"She has a good hull shape, she was ahead of her time," added Belgrano of his steed. With a displacement of 7.2 tonnes, Whooper has great stability, but even she came a cropper in the lumpy wind-against-tide seas. "We were doing 11-12 knots. We did what may have been our first nosedive and we had green water on the foredeck. We came out of a gybe and we were probably 70° on our side," concluded Belgrano.

Tonight many teams are licking their wounds with much boat work to complete before another full day of racing tomorrow.

Published in RORC
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THE RORC:

  • Established in 1925, The Royal Ocean Racing Club (RORC) became famous for the biennial Fastnet Race and the international team event, the Admiral's Cup. It organises an annual series of domestic offshore races from its base in Cowes as well as inshore regattas including the RORC Easter Challenge and the IRC European Championship (includes the Commodores' Cup) in the Solent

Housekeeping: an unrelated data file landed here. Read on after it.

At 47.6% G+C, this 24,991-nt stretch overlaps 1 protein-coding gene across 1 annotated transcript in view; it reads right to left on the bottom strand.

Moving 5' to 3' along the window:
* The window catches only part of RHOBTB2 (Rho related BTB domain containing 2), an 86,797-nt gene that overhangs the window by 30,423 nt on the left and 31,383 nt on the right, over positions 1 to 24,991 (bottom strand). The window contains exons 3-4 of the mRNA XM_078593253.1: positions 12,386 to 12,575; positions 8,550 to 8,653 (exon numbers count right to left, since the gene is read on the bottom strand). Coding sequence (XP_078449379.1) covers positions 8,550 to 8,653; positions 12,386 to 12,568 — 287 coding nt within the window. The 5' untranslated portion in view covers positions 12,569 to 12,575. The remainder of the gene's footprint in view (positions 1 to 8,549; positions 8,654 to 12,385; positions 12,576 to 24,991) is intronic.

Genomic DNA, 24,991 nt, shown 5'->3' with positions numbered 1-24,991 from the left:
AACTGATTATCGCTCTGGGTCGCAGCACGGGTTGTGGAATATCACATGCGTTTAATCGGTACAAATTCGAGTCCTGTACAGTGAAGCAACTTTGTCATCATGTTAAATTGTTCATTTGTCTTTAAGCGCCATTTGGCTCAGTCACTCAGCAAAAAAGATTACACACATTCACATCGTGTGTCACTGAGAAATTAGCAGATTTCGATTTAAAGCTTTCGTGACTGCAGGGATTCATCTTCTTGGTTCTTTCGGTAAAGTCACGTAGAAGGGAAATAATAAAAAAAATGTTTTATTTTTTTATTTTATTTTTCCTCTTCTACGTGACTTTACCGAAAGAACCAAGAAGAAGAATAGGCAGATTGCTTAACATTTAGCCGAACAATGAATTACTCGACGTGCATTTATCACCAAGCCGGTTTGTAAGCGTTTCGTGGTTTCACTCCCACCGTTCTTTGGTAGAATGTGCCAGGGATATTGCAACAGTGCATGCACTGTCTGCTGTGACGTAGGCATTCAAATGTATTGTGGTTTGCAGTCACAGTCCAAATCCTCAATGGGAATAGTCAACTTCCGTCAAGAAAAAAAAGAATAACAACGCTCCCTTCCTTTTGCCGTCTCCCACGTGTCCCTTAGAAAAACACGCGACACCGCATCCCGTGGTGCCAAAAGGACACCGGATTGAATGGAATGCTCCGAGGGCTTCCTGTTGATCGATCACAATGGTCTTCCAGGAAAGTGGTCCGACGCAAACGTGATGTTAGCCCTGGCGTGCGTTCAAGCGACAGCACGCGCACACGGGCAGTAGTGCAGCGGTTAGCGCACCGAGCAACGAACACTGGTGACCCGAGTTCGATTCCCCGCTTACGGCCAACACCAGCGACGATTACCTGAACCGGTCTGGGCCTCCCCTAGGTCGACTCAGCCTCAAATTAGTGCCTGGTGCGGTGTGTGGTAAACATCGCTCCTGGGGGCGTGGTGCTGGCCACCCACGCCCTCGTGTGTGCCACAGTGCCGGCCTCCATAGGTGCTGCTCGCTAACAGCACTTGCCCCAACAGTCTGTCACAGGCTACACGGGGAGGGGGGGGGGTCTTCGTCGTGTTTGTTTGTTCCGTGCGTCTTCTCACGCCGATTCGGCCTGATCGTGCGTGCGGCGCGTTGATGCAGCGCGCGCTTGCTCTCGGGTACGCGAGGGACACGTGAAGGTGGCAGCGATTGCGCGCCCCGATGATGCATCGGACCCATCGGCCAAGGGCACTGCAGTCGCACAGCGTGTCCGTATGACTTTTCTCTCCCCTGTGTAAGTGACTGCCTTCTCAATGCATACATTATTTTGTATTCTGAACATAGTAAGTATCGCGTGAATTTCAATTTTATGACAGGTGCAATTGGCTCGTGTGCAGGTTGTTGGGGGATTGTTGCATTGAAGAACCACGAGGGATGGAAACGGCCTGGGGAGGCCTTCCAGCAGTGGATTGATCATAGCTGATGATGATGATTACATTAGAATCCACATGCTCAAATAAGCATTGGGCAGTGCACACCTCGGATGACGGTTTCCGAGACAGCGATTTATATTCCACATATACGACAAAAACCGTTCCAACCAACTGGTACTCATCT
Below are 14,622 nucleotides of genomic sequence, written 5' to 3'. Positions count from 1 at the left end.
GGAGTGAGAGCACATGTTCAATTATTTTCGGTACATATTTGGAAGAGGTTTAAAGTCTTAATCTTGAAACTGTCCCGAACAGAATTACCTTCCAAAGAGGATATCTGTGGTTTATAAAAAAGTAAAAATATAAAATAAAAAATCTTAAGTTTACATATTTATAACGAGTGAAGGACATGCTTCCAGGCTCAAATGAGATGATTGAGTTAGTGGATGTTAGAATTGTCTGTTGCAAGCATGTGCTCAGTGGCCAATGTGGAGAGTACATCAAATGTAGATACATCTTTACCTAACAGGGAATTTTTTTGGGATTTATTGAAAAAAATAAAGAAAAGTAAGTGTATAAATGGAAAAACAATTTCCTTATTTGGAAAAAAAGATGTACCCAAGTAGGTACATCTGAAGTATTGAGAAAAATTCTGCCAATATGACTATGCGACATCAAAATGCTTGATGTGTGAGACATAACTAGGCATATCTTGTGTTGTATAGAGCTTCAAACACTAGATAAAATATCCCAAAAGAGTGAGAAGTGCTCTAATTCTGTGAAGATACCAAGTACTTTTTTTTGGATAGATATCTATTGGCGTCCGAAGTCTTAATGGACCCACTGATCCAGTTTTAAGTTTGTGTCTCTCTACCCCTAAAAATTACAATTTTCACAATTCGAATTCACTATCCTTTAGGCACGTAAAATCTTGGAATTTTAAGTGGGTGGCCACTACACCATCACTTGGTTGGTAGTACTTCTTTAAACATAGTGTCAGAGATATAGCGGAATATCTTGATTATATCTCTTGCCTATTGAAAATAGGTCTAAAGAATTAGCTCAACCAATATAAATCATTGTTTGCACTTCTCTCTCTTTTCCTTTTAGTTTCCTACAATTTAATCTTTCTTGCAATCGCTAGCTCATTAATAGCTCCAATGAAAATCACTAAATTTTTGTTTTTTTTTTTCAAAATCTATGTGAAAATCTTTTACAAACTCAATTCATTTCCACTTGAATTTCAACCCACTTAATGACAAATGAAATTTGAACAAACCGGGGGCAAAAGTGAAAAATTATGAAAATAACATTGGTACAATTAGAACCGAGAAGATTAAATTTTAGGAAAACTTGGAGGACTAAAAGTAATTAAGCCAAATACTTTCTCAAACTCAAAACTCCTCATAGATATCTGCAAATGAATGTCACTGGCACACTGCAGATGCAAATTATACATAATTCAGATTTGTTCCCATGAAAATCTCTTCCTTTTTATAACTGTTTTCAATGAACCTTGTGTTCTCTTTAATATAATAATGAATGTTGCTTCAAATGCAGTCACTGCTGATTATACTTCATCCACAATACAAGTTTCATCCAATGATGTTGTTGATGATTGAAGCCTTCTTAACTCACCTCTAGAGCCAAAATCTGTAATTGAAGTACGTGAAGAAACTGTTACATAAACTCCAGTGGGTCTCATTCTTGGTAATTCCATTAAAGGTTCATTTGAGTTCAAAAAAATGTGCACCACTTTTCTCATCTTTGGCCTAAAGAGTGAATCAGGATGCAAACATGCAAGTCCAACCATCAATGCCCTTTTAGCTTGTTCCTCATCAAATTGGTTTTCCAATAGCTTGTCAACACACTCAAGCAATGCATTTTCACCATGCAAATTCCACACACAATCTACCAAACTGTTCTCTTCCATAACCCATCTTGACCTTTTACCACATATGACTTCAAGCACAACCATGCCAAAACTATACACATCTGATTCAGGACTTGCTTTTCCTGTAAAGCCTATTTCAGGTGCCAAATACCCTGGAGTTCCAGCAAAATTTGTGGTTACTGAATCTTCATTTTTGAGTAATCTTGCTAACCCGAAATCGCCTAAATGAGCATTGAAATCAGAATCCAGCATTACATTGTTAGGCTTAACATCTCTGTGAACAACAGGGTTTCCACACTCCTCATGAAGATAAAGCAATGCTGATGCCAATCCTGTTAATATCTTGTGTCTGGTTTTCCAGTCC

• The RORC works with other yacht clubs to promote their offshore races and provides marketing and organisational support. The RORC Caribbean 600, based in Antigua and the first offshore race in the Caribbean, has been an instant success. The 10th edition took place in February 2018. The RORC extended its organisational expertise by creating the RORC Transatlantic Race from Lanzarote to Grenada, the first of which was in November 2014
  • The club is based in St James' Place, London, but after a merger with The Royal Corinthian Yacht Club in Cowes now boasts a superb clubhouse facility at the entrance to Cowes Harbour and a membership of over 4,000

At A Glance – RORC 

RORC Race Enquiries:

Royal Ocean Racing Club T: +44 (0) 1983 295144 E: [email protected] W: http://www.rorc.org/

Royal Ocean Racing Club:

20 St James's Place, London SW1A 1NN, Tel: 020 7493 2248 E: [email protected]